This month was earlier slated to be when Archipelago Books released Miljenko Jergović’s Kin in my translation, but that got pushed to the middle of next month. Instead, a short piece, “In Springtime When we Air Out the Graves,” has appeared in this month’s Harvard Review (No. 57), alongside work by Rita Dove, Gregory O’Brien, Lauren Slaughter, and a translation by Forest Gander and Tomoyuki Endo of the poetry of Shuri Kido. It’s the sort of company Jergović deserves to be keeping, and it makes me feel good to see him there.
I finished grading the short Russian fiction class last week, and, having used a little new material and more new methods, wanted to write a few things down before I forget them.
First, one surprise was the Lyudmila Ulitskaya story “Happy” (Nadya L. Peterson, tr.), which was surprisingly easy to teach, probably because it is so packed full of life experience and history. It also paired well with Bunin’s “Light Breathing” and allowed me to talk more about frames and the way fabula and siuzhet can make a story more interesting. A double surprise was that some students read right through aspects of the story, even after I thought we had spent enough time doing the slow reading method that we began with. This meant that some of them didn’t even notice that the couple was Jewish. I guess this is what class discussion is for, as other students certainly did notice and had plenty to say about the Holocaust as a sort of backdrop to the story.
Another surprise for me was Konstantin Ryabov’s story “Spit” (in Victoria Mesopir’s translation) which I have taught before but this time found unsatisfying, even if it is well crafted. It seems a bit gratuitous and lacks any moment of rising above. But some of the students defended it, and one or two said they found it the most interesting story we read all semester. Well, I didn’t say it wasn’t interesting, only that it wasn’t satisfying. I am glad I included it.
I only taught one story each from Tolstoy and Dostoevsky, “The Death of Ivan Ilyich,” and “Notes from Underground,” respectively, and the latter was the longest and the last thing we read. NfU still works fine, but I find it harder and harder to teach because of the general nastiness of the second part, which makes me feel more and more like I need to bathe. The translation exercise that I have used several times (where I give them several versions of the first paragraph and have them craft something of their own) did not work as well this semester, and I’m not sure exactly why. Possibly I didn’t sequence enough of the reading of NfU before asking the students to do that first paragraph paraphrase.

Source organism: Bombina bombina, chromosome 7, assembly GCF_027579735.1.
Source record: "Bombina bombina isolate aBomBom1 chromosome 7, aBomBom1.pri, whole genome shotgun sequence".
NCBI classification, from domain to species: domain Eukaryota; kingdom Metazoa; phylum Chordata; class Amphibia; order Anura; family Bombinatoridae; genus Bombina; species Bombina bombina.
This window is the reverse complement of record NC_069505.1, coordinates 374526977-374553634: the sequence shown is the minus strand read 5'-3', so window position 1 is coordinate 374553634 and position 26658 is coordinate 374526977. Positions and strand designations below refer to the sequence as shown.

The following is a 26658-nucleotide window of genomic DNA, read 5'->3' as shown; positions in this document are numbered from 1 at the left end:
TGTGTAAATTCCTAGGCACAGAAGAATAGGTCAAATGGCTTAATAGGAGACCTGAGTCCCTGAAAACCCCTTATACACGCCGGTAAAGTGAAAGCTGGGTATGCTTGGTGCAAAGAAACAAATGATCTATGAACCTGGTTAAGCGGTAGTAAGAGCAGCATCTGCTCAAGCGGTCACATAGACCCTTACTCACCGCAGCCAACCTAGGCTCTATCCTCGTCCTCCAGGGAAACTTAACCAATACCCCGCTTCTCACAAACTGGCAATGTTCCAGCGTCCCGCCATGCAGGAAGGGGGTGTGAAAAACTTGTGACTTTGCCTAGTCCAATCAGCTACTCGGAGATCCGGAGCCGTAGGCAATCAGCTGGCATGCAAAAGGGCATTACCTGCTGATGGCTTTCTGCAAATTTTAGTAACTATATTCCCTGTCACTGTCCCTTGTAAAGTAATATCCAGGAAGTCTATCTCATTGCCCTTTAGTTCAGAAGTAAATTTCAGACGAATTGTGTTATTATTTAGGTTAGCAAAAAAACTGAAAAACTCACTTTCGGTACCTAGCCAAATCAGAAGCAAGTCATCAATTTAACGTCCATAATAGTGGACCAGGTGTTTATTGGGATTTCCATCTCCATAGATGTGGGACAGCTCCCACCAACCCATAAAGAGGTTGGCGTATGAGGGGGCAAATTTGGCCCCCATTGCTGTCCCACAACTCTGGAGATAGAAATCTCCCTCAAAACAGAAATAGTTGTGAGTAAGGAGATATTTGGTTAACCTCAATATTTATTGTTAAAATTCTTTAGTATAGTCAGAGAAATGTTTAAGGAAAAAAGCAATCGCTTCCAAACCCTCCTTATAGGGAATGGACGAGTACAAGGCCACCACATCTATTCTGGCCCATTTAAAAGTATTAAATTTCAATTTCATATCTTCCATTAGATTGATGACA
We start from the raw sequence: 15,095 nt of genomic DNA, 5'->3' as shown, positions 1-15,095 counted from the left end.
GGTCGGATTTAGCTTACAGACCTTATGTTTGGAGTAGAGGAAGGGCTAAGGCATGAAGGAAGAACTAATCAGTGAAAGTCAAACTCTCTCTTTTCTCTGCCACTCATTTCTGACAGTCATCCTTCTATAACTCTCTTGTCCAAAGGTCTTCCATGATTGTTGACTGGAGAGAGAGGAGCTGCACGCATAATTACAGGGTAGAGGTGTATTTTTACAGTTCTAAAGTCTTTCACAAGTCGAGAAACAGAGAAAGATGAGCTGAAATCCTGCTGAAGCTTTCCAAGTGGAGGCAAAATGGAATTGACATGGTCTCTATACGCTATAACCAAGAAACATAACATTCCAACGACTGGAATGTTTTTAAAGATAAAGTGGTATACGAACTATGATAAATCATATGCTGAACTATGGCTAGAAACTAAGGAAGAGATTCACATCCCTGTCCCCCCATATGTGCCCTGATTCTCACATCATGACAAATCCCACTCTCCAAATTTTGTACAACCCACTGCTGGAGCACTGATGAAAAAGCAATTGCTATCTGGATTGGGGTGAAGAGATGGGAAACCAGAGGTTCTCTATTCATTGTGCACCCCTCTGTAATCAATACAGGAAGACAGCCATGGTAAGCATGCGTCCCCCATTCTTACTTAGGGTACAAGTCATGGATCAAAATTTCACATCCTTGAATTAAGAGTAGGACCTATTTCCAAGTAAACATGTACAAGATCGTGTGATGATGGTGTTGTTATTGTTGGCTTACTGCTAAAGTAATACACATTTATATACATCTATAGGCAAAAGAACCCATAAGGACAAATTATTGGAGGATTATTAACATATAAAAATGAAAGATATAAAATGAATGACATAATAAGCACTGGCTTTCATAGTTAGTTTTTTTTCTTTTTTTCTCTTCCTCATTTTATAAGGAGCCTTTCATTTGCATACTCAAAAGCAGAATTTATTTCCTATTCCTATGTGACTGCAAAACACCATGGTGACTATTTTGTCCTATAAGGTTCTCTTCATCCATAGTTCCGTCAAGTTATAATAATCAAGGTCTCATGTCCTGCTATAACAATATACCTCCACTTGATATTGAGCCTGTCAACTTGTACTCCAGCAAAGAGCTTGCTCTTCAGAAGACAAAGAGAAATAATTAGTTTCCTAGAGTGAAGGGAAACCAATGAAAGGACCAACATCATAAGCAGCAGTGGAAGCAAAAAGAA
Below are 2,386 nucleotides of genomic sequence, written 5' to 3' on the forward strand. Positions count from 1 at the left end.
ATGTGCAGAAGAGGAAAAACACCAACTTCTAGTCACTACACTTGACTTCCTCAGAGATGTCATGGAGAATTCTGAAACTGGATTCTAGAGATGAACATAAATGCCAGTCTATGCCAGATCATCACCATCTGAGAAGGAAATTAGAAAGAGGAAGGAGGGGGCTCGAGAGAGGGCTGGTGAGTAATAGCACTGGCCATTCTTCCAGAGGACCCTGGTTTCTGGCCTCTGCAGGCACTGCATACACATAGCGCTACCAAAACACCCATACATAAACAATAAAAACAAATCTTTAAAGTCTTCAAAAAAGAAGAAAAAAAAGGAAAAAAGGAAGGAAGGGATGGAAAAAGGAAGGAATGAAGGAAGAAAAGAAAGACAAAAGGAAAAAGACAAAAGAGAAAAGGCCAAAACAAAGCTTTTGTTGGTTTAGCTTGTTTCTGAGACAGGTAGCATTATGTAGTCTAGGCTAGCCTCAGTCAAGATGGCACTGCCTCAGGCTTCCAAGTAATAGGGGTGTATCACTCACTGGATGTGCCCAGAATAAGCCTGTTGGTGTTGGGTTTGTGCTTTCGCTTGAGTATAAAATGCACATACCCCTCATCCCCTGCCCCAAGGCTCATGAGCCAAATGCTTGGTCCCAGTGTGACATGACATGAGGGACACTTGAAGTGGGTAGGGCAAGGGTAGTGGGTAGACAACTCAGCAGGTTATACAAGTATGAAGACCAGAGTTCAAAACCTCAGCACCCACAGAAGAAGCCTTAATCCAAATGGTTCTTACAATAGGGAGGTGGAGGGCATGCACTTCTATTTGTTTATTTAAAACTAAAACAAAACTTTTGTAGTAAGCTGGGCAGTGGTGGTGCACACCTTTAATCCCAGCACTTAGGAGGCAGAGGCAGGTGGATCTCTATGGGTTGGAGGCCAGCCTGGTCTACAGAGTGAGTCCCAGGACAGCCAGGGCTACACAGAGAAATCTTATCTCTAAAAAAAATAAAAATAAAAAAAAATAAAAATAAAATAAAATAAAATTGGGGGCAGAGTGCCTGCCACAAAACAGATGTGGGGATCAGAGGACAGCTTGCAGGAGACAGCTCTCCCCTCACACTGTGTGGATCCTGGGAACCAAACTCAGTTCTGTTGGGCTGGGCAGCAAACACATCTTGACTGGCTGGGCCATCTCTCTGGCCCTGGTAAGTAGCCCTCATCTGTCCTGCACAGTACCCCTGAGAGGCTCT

The film adaptation exercise, on the other hand, worked very well. The most popular choice was Pushkin’s “Queen of Spades” (one anime version was especially good), followed by Gogol’s “Nose,” Isaak Babel’s “My First Goose,” and Natalya Klyuchareva’s “One Year in Paradise” (in Mariya Gusev’s translation).
The tendency of many of the students to skip details and just read right through things that they didn’t understand was common, even though we spent time at the beginning of class reading very slowly. I hoped to make it if not a habit then at least a pattern for following in this class. Some students got it, or maybe already had it before they arrived, and some only did it for the slow reading parts. As soon as I assigned a whole story, even if it wasn’t long, many went back to a cursory and superficial reading method, so to really bring this home, probably the only thing to do would be to reduce the number of pages even more than I already have, something I will think about for the next installment of the course.
There was some plagiarism, even on the short reflection exercises that were due after each class. When TurnItIn flagged something, I would have a look and, when it was clear, give the students a zero, remind them that there was no need to look anywhere else but inside for a reflection piece, and give them the opportunity to do it again. A few people kept their zeros, and a few gave it another try with predictably better results.
The stories and authors students responded to were all over the place. Some loved Pushkin, others Gogol, others Chekhov, while some preferred Dostoevsky and Tolstoy, and some, as mentioned above, took to the more contemporary authors like Ulitskaya and Ryabov.